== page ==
Common Core implementation has created a rush to buy new materials.  Books and programs labeled "Common Core Aligned!" are flying off the shelves.

You may be lucky enough to have some money to spend on some new materials, but not everyone does.  Good news!  Sometimes you can use what you have, but it may have to be taught with different goals.  But first, you need to know what you already have.  Take inventory!

The advice for this week is to make sure you use your current literacy program(s) to the fullest.  Lots of programs have online components that have changed to accommodate CCSS.

For example, schools are looking for more resources on teaching more modes of writing: narrative, expository, and argument.  Go to your publisher's Web site and see if they're offering any new prompts, rubrics, or supplements.  The textbooks might not change, but the online materials could have great new units, lessons, and additions to help your students meet the Common Core.

Take a few extra minutes to analyze your current resources, and it could save you time and money.

Monday, January 7, 2013

Post for the week of January 7, 2013

Post for the week of January 7, 2013

The Common Core standards require us to change the way we do some of our work.  Many states, districts, and schools are re-writing or writing curriculum maps, units, and lessons to meet the new standards. 

But how do you know if your work is more Common Core "aligned"?  One helpful way is with the "tri-state rubric."  Massachusetts, New York, and Rhode Island have been working together to develop this checklist of requirements for new work.  MA has been using it in our work on the Model Curriculum Units.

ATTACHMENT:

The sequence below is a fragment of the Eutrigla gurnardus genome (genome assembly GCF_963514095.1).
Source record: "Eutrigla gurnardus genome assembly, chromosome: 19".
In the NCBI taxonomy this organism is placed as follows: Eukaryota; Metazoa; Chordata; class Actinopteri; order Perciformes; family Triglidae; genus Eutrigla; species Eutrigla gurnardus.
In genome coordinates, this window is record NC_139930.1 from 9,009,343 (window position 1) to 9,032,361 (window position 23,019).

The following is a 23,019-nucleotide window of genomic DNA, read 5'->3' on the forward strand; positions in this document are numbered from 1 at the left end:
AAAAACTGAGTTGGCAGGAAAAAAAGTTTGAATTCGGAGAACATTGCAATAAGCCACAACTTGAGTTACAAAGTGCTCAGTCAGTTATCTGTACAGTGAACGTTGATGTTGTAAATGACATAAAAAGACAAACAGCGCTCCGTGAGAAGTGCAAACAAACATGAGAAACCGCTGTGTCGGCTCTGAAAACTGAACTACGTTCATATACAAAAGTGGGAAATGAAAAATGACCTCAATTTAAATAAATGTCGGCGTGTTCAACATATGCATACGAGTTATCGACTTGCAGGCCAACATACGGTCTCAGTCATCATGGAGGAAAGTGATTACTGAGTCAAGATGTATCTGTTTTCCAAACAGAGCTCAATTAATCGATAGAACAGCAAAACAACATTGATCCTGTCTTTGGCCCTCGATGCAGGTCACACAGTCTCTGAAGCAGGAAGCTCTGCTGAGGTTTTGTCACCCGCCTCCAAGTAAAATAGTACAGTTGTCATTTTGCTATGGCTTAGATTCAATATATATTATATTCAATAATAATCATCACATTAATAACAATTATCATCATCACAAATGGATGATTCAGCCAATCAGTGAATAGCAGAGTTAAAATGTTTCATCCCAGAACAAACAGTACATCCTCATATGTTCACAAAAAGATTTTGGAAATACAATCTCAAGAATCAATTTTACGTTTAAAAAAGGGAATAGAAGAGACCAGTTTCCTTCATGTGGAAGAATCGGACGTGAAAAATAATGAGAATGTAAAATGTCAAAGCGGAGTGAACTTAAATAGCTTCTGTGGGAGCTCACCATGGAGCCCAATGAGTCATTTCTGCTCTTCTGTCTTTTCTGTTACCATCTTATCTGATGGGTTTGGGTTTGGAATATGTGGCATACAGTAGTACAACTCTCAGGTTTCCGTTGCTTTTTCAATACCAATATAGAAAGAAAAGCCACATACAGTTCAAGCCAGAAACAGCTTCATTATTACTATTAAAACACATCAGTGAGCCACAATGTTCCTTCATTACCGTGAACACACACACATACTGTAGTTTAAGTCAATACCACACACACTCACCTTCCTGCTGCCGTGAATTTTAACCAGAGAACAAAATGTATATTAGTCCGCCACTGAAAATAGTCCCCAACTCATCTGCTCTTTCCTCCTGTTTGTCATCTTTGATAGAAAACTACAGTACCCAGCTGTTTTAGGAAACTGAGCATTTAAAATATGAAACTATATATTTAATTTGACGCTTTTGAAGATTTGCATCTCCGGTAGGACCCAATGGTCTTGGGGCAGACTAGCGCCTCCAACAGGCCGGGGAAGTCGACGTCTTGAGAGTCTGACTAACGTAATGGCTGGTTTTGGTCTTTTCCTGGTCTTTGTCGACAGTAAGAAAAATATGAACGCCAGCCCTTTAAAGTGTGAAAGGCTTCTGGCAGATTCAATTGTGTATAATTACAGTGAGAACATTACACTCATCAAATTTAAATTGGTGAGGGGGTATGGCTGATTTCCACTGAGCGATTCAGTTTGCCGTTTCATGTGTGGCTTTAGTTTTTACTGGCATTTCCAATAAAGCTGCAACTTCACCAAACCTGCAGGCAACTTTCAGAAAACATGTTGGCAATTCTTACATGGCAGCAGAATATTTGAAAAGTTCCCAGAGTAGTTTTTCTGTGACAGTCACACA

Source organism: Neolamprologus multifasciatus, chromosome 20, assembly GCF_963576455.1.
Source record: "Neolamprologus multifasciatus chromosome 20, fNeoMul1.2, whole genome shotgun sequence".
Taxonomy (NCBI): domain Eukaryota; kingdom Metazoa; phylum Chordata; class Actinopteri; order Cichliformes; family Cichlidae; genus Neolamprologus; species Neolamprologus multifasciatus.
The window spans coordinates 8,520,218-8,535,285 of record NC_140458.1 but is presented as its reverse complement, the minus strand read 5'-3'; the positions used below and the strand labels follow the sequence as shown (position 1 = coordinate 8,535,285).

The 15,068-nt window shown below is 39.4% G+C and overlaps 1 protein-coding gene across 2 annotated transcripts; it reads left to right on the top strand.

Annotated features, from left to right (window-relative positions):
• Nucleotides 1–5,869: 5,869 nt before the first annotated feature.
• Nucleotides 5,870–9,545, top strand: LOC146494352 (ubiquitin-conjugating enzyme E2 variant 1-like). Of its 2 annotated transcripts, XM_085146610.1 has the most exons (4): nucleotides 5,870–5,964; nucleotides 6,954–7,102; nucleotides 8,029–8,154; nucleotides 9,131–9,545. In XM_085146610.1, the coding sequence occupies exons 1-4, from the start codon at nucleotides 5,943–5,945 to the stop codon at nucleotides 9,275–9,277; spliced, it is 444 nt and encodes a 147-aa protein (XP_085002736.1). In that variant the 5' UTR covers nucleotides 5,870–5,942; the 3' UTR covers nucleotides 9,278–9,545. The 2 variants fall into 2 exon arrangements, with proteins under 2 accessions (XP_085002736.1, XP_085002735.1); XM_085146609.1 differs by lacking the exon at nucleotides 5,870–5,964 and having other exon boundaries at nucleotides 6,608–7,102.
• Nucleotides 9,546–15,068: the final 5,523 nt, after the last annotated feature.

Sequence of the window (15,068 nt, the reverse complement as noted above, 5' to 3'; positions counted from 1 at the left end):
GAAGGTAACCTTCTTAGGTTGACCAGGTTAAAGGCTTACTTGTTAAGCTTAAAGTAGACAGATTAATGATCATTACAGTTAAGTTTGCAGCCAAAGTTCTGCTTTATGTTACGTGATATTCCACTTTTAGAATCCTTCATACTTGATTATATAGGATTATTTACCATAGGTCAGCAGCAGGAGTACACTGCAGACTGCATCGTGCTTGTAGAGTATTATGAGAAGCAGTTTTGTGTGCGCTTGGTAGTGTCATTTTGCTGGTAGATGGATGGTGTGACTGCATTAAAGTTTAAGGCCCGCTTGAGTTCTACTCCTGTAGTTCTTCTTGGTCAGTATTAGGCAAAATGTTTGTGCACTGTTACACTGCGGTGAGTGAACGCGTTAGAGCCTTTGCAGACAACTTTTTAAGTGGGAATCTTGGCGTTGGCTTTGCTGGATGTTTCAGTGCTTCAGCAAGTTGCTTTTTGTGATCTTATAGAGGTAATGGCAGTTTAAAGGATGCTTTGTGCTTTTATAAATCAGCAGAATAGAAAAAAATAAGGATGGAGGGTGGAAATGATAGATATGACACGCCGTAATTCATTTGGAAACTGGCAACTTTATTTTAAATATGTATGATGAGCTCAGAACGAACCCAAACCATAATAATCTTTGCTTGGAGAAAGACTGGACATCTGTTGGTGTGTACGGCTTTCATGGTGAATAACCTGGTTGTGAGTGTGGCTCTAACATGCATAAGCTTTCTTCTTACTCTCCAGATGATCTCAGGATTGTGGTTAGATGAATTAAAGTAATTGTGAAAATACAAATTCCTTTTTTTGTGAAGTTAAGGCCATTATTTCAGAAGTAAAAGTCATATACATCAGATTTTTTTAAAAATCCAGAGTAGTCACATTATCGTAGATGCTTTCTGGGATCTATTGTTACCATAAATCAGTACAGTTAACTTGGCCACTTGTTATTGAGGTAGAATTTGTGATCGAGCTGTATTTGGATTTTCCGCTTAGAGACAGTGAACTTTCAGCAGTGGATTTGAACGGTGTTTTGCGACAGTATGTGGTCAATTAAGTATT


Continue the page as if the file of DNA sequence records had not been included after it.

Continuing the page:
See this rubric on the EngageNY Web site.

It's helpful to me because it includes thinking about concepts such as the new text-complexity bands, content knowledge, close reading, text-dependent questions, media, writing in response to text, and other Common Core main ideas. 

Wednesday, January 2, 2013

PARCC 101 Presentation in Wakefield

PARCC 101 Presentation in Wakefield

Next Wednesday, January 9th, there will be a PARCC 101 presentation in Wakefield. 

This is a great opportunity to learn more about Common Core, PARCC, and the MCAS Transition!

PARCC 101: Updates on PARCC Resources for Implementing the MA Curriculum Frameworks
The Partnership for the Assessment of College and Careers (PARCC), and the Massachusetts Departments of Elementary and Secondary and Higher Education are supporting 24 P-16 educators as Massachusetts PARCC Educator Leader Fellows. Members of this group will discuss the 2012 revised edition of the PARCC Model Content Frameworks for ELA/Literacy and Mathematics, assessment prototypes, and their experiences as “ambassadors” for PARCC. Participants will discuss how to use the Model Content Frameworks, the standards in the Curriculum Frameworks for English Language Arts/Literacy and Mathematics, and other tools to create and evaluate curriculum units, lessons, and assessments.

Audience: This session is designed for K-12 and higher education faculty